Kids On The Run…great way to go out – on piano. A really reverberant piano, like he’s got the echo pedal pressed firmly down and recorded it in a hall. This song is unlike anything else he’s done, not just because it’s entirely on piano, but the vocal style is slower and more anthemic, except that his voice doesn’t really lend itself to the word ‘anthem.’ Song seems to be about two young lovers who are perhaps too young to be doing whatever they’re doing, so they sneak off, and they’re full of idealism, they’ll be together forever. But again, the guilt thing: “But will we ever confess what we’ve done?” The chiming piano melody gives it that feel that this is momentous stuff. Especially when the music stops for the chorus line, “Guess we’re still kids on the run,” and then the piano immediately starts up again. Then there’s a major chord change: “And til the terror of our time / Could forgive us as lovers / Oh, lets break some hearts.” This most reminds me of Suede, actually. Suede’s debut album, and a little bit of Dog Man Star. I’ve read somewhere that it channels Bruce Springsteen, but I guess that’s only in the lyrical idea of kids taking off to live their wild gasoline lives in freewheelin’ love.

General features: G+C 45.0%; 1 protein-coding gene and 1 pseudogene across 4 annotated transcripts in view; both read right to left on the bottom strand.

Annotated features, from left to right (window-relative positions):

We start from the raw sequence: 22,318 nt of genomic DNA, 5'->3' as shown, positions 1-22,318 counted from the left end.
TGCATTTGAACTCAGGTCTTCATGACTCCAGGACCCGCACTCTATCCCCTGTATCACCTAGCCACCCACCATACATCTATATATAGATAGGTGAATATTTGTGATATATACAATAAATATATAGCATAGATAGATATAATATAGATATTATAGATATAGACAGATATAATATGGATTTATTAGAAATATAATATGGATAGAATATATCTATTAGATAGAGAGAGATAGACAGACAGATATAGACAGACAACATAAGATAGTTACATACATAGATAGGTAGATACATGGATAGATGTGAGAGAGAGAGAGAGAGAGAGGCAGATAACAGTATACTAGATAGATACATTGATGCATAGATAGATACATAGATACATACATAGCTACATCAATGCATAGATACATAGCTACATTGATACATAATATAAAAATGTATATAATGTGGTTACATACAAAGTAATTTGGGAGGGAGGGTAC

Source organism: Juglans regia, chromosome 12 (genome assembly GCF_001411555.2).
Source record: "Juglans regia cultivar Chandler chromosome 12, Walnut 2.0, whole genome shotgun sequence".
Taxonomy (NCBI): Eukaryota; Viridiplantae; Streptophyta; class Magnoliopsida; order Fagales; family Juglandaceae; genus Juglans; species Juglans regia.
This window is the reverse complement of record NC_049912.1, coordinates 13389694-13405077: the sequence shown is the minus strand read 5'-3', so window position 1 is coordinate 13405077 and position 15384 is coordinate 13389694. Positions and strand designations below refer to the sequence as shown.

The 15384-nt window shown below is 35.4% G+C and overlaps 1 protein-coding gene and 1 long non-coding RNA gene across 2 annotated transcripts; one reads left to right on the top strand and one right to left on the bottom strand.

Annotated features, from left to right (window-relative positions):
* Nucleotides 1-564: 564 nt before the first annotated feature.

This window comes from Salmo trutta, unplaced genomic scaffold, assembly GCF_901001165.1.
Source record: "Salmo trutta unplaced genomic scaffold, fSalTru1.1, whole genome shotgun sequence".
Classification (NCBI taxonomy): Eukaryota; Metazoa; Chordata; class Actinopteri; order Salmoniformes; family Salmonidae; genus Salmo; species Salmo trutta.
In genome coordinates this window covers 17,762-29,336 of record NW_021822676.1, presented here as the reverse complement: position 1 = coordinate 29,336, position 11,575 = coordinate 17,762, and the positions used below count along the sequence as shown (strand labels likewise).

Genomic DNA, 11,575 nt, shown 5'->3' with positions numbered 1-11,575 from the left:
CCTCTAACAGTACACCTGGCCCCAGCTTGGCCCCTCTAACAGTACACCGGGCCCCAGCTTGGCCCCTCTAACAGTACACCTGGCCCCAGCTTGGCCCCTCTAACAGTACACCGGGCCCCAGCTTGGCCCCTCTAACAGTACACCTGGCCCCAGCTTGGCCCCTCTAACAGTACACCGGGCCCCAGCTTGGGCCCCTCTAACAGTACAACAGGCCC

Click once to expand, again to magnify

So, looking back at what I’ve written I hope this gives some indication of just how convoluted and terrifying these songs are to write about. He really makes his emotions into big things, but not in a dumb, say, Coldplay kind of way, or even the way Thom Yorke does it with his amazing voice, nor like Robert Smith’s over the top romanticism, but in the convoluted imagery that he fills with grit and guilt, doubt and fear, and power and strength and determination to get through it all. That’s what I get from these songs. And he would continue singing about the complications and trials of love affairs that never turn out to be what they promised, on the Sometimes The Blues Is Just A Passing Bird ep, later in the year.

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About Alan Bumstead Vinyl Reviews

Alan Bumstead is a music fanatic who humbly adds confusion to the world with a string of album reviews written during real-time-listening in a stream-of-consciousness style, then edited for spelling, punctuation, flow and grammar. Apart from an additional introductory paragraph, the writing is improvised in time with the music. There is no re-writing. --------------------------------------------------------------------------------------------------- In his book Moving To Higher Ground Wynton Marsalis says, "Because jazz musicians improvise under the pressure of time, what's inside comes out pure. It's like being pressed to answer a question before you have a chance to get your lie straight. The first thought is usually the truth." I like to think that's what Alan Bumstead's all about.